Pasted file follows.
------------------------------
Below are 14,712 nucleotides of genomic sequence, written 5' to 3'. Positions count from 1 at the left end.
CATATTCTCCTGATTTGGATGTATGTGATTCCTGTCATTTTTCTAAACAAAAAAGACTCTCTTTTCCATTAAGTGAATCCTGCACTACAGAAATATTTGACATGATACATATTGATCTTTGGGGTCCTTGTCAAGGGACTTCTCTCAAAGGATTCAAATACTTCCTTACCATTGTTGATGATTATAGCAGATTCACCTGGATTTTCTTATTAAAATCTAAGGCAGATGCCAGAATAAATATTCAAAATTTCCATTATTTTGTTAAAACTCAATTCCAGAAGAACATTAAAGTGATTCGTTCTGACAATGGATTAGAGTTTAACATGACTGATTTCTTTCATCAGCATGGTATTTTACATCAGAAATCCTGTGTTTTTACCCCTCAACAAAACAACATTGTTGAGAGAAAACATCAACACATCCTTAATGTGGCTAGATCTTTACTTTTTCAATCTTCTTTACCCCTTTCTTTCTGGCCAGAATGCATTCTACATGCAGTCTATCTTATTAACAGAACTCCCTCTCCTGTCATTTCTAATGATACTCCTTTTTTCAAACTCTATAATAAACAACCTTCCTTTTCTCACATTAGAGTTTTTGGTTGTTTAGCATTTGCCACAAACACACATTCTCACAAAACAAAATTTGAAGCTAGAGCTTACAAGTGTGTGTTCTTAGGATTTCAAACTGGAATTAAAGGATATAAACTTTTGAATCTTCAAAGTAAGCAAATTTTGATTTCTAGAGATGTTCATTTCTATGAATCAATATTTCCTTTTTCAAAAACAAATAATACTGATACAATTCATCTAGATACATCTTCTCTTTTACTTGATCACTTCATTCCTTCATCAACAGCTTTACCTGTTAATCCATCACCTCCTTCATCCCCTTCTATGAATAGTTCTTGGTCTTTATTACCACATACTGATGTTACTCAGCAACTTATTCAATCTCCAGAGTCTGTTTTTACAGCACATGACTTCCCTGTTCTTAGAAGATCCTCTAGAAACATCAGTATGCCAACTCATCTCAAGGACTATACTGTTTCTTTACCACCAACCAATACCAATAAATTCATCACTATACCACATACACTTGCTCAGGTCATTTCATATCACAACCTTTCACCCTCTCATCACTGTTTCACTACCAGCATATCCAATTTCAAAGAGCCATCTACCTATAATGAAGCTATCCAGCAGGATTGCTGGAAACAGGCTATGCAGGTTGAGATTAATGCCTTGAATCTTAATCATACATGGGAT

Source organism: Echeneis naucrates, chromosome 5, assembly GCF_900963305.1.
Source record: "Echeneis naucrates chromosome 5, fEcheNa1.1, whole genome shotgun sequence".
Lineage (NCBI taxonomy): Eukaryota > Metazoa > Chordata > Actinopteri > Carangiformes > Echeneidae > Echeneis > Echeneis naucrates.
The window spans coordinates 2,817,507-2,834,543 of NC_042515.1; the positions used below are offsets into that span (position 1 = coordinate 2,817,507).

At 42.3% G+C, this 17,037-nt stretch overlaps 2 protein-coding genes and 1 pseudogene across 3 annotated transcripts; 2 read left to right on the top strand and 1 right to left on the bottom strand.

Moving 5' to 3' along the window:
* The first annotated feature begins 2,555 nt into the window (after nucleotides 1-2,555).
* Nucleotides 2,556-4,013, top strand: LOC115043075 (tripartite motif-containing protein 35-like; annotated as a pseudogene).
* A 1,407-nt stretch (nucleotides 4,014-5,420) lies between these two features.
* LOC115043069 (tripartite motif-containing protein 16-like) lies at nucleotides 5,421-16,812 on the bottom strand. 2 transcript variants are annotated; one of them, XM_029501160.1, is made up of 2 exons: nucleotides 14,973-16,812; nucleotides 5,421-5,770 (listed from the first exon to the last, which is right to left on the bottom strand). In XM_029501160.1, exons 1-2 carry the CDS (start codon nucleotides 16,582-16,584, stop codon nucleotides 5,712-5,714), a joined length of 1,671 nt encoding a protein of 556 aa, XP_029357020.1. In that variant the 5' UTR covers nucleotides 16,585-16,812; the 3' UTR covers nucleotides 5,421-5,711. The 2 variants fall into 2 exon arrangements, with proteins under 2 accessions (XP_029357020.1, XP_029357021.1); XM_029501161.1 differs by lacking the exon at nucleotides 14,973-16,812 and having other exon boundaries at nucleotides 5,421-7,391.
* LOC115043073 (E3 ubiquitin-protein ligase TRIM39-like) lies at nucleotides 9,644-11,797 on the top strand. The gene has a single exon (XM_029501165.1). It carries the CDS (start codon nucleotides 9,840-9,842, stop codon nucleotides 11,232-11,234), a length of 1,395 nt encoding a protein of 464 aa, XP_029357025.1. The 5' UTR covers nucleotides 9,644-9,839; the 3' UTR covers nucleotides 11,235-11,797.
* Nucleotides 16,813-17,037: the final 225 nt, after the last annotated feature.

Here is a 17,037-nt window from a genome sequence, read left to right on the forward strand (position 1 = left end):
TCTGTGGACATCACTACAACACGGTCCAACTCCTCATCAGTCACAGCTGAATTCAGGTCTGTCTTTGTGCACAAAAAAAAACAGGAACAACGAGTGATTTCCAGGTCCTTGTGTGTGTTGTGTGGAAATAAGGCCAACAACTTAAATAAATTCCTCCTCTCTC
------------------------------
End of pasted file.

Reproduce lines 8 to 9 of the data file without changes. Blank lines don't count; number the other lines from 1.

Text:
Moving 5' to 3' along the window:
* The first annotated feature begins 2,555 nt into the window (after nucleotides 1-2,555).